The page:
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wear and tear of service in campaign, and it is believed that it could be materially improved, as follows:
(a) Thicker soles, with hobnails.
The infantry soldier should be required to carry an extra pair of shoes upon his person, in view of the fact that he is now separated from his surplus kit.
The use of dyed tentage is reported as unprofitable. The dye seems to weaken the cloth; the white canvas of same quality lasts much longer.
The cost of shelter for the second division, where tents are used, is reported as excessive. Roughly speaking, its cost is estimated at $90,000 a year, the life of a tent in that section being but little more than eight months. The deterioration is said to be due to the action of the wind to some extent, but principally to rot induced by excessive dampness. It is also reported that an enormous amount of canvas in the Southern Department is rendered unserviceable by stretching it over sharp corners of fences; holes are carelessly worn by sharp boards, nails, boxes, and other articles rubbing from the inside of the tent against the canvas. Some tents are damaged by the use of safety pins stuck in the roofs, and others by the failure to use mantas as a protection while in transit. Some crganizations, it is reported, even go so far as to nail the canvas to the wooden frames, which of course renders it unfit for further use in any other place. It is believed that when a long stay in a permanent camp is contemplated wooden shelter should replace canvas, both for reasons of comfort and cost.
THE SURPLUS KIT.
The soldier is not supposed to use the surplus kit except in time of war, but it is reported that, as a matter of fact, the troops along the border do use them, and that, therefore, in the event of war these kits would be incomplete and there might be no time nor opportunity to replenish them.
It is reported that the experimental cavalry saber lacks strength, and in one instance at least it was observed in practice at riding at heads (canvas stuffed with straw) that many of these sabers were broken.
Objection is made to the present method of carrying the new model canteen in the saddle pockets by mounted men, on the ground of its taking up room that is required for other purposes and causing unnecessary wear on the saddle pockets by overcrowding them.
23871°—Ab. 1915-vol 1 — 19
Reports received show that the prescribed instruction of the men of the Hospital Corps in equitation and the care of animals is not carried out in many cases.
It is questionable whether the present policy of providing men for the Hospital Corps—that is, by transfer from the line is the best method of obtaining them. It is probable that better results would follow from obtaining them by direct enlistment.
So far as reported, the system of parole applied to general prisoners has, with but few_exceptions, been carried out as required by paragraph 943, Army Regulations, and the system of parole applied to garrison prisoners has developed no vital defects.
Reports received show that during the year the Army transport service has been conducted efficiently, that the life-saving apparatus is now sufficient and of the latest pattern. Very respectfully,
E. A. GARLINGTON,
Inspector General. The SECRETARY OF WAR.
REPORT OF THE JUDGE ADVOCATE GENERAL.
SEPTEMBER 28, 1915.
In my report of last year I noted the extension of duties of this department resulting from the provisions of General Orders, No. 56, War Department, September 17, 1913, which vested the direction and control of the United States military prison and its branches in the Judge Advocate General's Department, under the Secretary of War. This department retained such charge until, by the act of March 4, 1915, the control of the United States military prison, thereafter to be known as the United States disciplinary barracks, was transferred to The Adjutant General of the Army, under the direction of the Secretary of War.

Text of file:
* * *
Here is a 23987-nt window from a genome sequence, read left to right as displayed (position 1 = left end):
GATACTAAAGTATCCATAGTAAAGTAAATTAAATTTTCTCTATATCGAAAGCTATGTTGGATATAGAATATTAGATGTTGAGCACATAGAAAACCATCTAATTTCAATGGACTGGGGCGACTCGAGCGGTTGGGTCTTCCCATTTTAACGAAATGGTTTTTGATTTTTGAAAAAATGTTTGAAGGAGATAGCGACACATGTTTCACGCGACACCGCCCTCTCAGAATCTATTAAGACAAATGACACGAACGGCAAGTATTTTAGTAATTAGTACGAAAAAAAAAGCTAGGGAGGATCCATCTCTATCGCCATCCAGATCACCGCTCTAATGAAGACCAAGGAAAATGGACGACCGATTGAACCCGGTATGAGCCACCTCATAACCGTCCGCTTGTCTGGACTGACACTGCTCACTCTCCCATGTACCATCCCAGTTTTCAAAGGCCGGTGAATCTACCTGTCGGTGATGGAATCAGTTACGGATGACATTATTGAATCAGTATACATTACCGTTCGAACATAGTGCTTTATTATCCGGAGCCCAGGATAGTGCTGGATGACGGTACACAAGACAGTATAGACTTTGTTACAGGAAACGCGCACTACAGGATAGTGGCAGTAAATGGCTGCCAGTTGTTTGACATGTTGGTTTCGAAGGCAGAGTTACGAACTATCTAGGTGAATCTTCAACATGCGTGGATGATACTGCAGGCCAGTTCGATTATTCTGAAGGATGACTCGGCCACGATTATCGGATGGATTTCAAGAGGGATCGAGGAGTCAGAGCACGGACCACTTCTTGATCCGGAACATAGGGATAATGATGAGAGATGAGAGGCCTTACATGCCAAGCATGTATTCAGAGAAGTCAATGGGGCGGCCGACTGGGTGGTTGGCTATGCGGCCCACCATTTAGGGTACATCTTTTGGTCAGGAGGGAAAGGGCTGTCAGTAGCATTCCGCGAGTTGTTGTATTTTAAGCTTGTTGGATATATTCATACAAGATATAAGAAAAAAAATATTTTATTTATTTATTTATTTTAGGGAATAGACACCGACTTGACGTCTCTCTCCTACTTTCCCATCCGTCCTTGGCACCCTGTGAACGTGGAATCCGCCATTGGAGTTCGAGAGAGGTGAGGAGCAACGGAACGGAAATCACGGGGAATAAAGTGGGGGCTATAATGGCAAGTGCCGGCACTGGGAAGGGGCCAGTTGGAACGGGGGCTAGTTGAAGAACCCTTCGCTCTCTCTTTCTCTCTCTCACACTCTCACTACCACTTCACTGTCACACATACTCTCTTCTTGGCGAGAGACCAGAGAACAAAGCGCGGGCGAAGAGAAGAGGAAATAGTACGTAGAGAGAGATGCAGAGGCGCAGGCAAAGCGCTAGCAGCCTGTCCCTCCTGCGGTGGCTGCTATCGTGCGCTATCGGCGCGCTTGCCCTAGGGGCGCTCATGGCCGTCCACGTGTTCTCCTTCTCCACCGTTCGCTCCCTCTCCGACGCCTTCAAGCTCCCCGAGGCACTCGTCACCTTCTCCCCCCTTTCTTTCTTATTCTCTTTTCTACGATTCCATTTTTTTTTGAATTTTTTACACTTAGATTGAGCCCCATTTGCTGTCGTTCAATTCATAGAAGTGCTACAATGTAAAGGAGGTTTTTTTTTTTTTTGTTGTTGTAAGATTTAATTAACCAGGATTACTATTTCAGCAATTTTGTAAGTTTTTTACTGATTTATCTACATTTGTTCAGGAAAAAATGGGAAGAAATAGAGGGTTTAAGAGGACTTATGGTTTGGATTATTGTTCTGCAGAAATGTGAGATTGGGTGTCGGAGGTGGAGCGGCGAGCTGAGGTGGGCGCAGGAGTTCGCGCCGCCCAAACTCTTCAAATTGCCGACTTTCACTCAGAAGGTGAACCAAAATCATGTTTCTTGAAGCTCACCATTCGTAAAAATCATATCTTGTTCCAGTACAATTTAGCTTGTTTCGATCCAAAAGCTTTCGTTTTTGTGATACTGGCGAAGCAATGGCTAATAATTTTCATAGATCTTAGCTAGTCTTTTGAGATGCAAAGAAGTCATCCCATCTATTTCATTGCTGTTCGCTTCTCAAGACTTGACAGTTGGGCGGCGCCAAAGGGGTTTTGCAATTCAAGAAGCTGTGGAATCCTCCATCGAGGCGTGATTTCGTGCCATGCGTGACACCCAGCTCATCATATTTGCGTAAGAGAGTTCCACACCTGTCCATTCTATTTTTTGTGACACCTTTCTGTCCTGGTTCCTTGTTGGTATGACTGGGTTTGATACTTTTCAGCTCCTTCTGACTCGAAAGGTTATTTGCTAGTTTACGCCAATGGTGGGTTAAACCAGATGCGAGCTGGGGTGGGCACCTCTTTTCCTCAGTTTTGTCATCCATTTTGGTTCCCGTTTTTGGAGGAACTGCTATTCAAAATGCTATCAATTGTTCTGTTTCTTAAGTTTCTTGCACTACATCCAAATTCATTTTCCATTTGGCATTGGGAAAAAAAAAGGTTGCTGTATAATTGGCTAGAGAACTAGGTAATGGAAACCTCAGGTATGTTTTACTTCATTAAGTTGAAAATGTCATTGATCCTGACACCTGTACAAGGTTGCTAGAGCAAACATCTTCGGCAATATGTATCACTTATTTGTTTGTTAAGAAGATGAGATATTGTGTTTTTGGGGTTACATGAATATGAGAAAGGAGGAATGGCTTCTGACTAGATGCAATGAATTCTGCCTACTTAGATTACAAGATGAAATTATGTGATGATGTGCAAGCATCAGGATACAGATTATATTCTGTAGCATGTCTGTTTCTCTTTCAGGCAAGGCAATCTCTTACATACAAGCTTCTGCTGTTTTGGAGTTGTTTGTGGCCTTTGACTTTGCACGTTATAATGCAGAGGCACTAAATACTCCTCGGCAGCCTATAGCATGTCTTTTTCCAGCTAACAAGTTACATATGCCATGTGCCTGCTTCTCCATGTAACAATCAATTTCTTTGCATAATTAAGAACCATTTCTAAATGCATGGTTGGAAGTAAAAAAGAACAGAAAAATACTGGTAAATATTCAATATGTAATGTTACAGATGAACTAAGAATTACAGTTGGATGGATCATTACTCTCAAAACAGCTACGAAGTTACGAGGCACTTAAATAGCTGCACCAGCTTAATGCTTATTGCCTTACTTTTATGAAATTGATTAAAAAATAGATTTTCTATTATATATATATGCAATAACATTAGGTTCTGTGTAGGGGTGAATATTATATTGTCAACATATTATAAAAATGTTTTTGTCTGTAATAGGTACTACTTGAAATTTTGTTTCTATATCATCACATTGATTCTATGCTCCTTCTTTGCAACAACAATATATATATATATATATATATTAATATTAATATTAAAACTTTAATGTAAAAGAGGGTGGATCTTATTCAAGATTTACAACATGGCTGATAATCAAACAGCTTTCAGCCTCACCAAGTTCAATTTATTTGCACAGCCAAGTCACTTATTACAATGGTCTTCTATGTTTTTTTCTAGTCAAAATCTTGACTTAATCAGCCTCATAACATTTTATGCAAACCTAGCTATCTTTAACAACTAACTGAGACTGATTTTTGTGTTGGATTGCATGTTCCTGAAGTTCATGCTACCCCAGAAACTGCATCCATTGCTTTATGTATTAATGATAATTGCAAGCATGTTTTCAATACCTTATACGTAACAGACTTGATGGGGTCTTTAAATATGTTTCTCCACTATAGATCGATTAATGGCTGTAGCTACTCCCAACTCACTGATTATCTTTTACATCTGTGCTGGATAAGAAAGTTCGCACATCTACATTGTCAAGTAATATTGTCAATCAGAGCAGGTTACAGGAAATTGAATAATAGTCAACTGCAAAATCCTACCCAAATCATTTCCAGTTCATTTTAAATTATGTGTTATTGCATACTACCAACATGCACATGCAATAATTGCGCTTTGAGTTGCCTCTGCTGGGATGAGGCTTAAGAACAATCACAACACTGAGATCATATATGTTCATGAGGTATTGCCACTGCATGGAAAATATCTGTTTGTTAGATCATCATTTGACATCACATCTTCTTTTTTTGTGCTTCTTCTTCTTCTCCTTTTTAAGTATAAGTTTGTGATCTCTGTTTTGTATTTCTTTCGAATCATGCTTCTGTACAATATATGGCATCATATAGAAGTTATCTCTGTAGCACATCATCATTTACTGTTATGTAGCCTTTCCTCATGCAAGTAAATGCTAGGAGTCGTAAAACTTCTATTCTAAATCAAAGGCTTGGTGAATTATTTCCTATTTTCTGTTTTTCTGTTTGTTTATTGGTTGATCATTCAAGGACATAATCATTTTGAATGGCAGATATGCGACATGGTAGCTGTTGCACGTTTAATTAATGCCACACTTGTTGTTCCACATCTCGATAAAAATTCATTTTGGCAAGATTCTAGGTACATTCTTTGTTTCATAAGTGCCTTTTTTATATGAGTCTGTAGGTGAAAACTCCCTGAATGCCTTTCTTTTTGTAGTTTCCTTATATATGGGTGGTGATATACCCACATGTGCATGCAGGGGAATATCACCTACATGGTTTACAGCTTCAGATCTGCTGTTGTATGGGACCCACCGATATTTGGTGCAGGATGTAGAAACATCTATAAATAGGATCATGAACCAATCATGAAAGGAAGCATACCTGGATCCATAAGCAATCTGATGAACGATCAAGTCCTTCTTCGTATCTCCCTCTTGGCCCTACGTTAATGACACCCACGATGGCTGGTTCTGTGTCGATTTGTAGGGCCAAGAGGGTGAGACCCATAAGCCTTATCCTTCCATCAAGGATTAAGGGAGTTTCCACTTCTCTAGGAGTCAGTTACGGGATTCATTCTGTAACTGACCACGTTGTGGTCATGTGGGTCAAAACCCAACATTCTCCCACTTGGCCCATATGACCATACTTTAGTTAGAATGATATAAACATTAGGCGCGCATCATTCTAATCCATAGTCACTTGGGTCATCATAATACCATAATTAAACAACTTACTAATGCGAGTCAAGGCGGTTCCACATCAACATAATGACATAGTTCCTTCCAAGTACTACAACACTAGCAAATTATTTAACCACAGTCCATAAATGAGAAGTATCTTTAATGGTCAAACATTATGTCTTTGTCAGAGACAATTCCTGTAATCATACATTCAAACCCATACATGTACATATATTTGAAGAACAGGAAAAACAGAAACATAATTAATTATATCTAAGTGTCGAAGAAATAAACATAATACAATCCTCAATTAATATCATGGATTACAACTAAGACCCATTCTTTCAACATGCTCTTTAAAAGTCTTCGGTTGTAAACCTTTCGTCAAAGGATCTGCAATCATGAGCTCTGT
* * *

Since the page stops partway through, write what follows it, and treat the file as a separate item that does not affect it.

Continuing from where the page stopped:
The Army appropriation act as passed by the Senate carried a revision of the Articles of War and of the laws relating to the military prison, and provided for placing the Judge Advocate General's Department under the detail system. All of these provisions had been passed by the Senate during the first session of the Sixty-third Congress, but had not received the consideration of the House. The greater part of this proposed new legislation was stricken out in conference; but that relating to the military prison was adopted, with the single amendment above noted, and passed March 4, 1915.
By this act the designation of the United States military prison, Fort Leavenworth, Kans., was changed to United States disciplinary
barracks, its government and control being vested in The Adjutant General of the Army, under the direction of the Secretary of War; provision was made for the organization of tactical units composed of certain offenders confined in the disciplinary barracks, and the Secretary of War was authorized to remit the unexecuted portions of the sentences of offenders sent to the barracks for confinement, and in addition to such remission to grant honorable restoration to duty to those who have not been discharged from the Army, to authorize the reenlistment of those who have been discharged, or their restoration, on written application, to complete their respective terms of enlistment.
The Secretary of War was also authorized by this act to establish branches of the disciplinary barracks for the confinement and detention of offenders whom it is impracticable to send to the barracks at Fort Leavenworth, all such branches to be subject to the same laws as govern the main barracks.
Authority was also given to the Secretary of War to establish a system of parole for prisoners confined in the disciplinary barracks and its branches, on such terms and conditions as the Secretary of War may prescribe. At date of this report 25 paroles have been granted under this provision.
RESTORATION OF GENERAL PRISONERS TO DUTY.
The act of April 27, 1914, authorized suspension of sentences of dishonorable discharge, with a view to eventual remission of such discharge and restoration to the service if conduct and progress while in disciplinary organizations appeared to warrant such restoration.
Under authority of section 1352, Revised Statutes, and of the acts of April 27, 1914, and March 4, 1915, the Secretary of War has power to grant an honorable restoration to duty to general prisoners confined either in the United States disciplinary barracks and its branches or elsewhere. The operation of these provisions down to the date of surrender of control to The Adjutant General is shown as follows: Sentences of dishonorable discharge suspended (act of Apr. 27, 1914)..
410 Dishonorable discharge remitted and men restored (idem). Men restored whose sentences of discharge had neen fully executed (sec. 1352, Revised Statutes).....